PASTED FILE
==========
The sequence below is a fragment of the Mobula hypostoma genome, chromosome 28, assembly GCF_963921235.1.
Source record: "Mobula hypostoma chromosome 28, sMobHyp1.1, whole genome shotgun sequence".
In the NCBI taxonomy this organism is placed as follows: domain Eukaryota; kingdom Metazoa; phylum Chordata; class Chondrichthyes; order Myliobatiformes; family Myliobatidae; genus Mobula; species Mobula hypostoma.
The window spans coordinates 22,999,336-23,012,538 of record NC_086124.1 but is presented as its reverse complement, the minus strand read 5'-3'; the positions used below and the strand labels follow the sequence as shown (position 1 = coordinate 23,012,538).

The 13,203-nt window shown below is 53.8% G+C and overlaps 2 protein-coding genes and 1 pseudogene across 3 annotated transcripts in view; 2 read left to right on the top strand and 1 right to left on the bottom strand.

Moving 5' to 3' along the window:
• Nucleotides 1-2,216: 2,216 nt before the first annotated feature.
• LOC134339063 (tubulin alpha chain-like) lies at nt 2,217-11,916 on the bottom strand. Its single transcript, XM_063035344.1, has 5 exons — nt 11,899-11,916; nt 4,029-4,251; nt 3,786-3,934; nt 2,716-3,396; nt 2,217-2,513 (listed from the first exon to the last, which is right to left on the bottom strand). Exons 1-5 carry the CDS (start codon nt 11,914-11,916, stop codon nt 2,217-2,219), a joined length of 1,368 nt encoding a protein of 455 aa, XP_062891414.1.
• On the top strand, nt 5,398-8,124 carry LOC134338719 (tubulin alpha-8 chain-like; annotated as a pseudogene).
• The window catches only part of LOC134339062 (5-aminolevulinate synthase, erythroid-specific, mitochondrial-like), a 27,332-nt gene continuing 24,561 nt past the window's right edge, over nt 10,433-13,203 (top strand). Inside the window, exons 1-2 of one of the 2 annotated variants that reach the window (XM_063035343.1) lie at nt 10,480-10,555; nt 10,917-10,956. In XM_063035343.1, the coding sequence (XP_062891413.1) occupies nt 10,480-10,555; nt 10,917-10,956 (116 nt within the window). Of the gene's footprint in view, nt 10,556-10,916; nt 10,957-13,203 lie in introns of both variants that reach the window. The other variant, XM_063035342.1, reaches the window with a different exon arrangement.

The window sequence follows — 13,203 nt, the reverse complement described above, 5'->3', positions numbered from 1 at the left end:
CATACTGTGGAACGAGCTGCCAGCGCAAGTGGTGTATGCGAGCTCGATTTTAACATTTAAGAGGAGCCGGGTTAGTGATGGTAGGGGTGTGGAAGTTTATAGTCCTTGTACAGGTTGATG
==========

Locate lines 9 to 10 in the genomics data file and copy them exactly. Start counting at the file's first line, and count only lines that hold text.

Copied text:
• On the top strand, nt 5,398-8,124 carry LOC134338719 (tubulin alpha-8 chain-like; annotated as a pseudogene).
• The window catches only part of LOC134339062 (5-aminolevulinate synthase, erythroid-specific, mitochondrial-like), a 27,332-nt gene continuing 24,561 nt past the window's right edge, over nt 10,433-13,203 (top strand). Inside the window, exons 1-2 of one of the 2 annotated variants that reach the window (XM_063035343.1) lie at nt 10,480-10,555; nt 10,917-10,956. In XM_063035343.1, the coding sequence (XP_062891413.1) occupies nt 10,480-10,555; nt 10,917-10,956 (116 nt within the window). Of the gene's footprint in view, nt 10,556-10,916; nt 10,957-13,203 lie in introns of both variants that reach the window. The other variant, XM_063035342.1, reaches the window with a different exon arrangement.